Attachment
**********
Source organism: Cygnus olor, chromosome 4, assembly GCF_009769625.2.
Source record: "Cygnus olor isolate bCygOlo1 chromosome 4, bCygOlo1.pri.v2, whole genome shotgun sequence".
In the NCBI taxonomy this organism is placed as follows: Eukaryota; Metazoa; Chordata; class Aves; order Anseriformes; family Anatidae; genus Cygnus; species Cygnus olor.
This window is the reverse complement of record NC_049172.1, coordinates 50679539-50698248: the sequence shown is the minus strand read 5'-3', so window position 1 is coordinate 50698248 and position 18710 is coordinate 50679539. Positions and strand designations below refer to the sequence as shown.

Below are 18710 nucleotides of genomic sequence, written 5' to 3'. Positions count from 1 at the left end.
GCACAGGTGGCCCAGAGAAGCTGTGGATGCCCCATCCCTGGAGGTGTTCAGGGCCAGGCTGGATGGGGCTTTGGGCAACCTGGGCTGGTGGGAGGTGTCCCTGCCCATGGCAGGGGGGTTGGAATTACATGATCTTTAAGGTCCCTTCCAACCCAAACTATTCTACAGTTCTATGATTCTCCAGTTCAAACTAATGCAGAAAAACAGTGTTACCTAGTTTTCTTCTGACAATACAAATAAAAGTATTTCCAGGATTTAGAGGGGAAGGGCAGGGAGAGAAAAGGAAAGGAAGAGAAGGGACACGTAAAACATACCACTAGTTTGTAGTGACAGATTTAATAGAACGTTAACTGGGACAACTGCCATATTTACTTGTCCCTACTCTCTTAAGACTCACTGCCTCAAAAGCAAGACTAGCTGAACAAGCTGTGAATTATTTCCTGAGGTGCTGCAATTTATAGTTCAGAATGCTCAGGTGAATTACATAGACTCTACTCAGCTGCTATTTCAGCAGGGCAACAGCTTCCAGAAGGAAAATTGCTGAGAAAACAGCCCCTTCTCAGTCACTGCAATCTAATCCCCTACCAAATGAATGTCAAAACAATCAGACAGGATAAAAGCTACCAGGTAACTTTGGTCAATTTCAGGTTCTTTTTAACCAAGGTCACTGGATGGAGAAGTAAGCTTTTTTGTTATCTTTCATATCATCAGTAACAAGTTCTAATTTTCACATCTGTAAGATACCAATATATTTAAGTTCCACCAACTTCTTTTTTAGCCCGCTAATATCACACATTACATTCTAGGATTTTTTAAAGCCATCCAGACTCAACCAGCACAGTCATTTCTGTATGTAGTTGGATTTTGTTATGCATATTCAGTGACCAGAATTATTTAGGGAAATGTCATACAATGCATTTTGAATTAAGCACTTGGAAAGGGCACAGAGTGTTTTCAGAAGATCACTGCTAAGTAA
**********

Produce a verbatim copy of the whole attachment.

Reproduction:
Source organism: Cygnus olor, chromosome 4, assembly GCF_009769625.2.
Source record: "Cygnus olor isolate bCygOlo1 chromosome 4, bCygOlo1.pri.v2, whole genome shotgun sequence".
In the NCBI taxonomy this organism is placed as follows: Eukaryota; Metazoa; Chordata; class Aves; order Anseriformes; family Anatidae; genus Cygnus; species Cygnus olor.
This window is the reverse complement of record NC_049172.1, coordinates 50679539-50698248: the sequence shown is the minus strand read 5'-3', so window position 1 is coordinate 50698248 and position 18710 is coordinate 50679539. Positions and strand designations below refer to the sequence as shown.

Below are 18710 nucleotides of genomic sequence, written 5' to 3'. Positions count from 1 at the left end.
GCACAGGTGGCCCAGAGAAGCTGTGGATGCCCCATCCCTGGAGGTGTTCAGGGCCAGGCTGGATGGGGCTTTGGGCAACCTGGGCTGGTGGGAGGTGTCCCTGCCCATGGCAGGGGGGTTGGAATTACATGATCTTTAAGGTCCCTTCCAACCCAAACTATTCTACAGTTCTATGATTCTCCAGTTCAAACTAATGCAGAAAAACAGTGTTACCTAGTTTTCTTCTGACAATACAAATAAAAGTATTTCCAGGATTTAGAGGGGAAGGGCAGGGAGAGAAAAGGAAAGGAAGAGAAGGGACACGTAAAACATACCACTAGTTTGTAGTGACAGATTTAATAGAACGTTAACTGGGACAACTGCCATATTTACTTGTCCCTACTCTCTTAAGACTCACTGCCTCAAAAGCAAGACTAGCTGAACAAGCTGTGAATTATTTCCTGAGGTGCTGCAATTTATAGTTCAGAATGCTCAGGTGAATTACATAGACTCTACTCAGCTGCTATTTCAGCAGGGCAACAGCTTCCAGAAGGAAAATTGCTGAGAAAACAGCCCCTTCTCAGTCACTGCAATCTAATCCCCTACCAAATGAATGTCAAAACAATCAGACAGGATAAAAGCTACCAGGTAACTTTGGTCAATTTCAGGTTCTTTTTAACCAAGGTCACTGGATGGAGAAGTAAGCTTTTTTGTTATCTTTCATATCATCAGTAACAAGTTCTAATTTTCACATCTGTAAGATACCAATATATTTAAGTTCCACCAACTTCTTTTTTAGCCCGCTAATATCACACATTACATTCTAGGATTTTTTAAAGCCATCCAGACTCAACCAGCACAGTCATTTCTGTATGTAGTTGGATTTTGTTATGCATATTCAGTGACCAGAATTATTTAGGGAAATGTCATACAATGCATTTTGAATTAAGCACTTGGAAAGGGCACAGAGTGTTTTCAGAAGATCACTGCTAAGTAA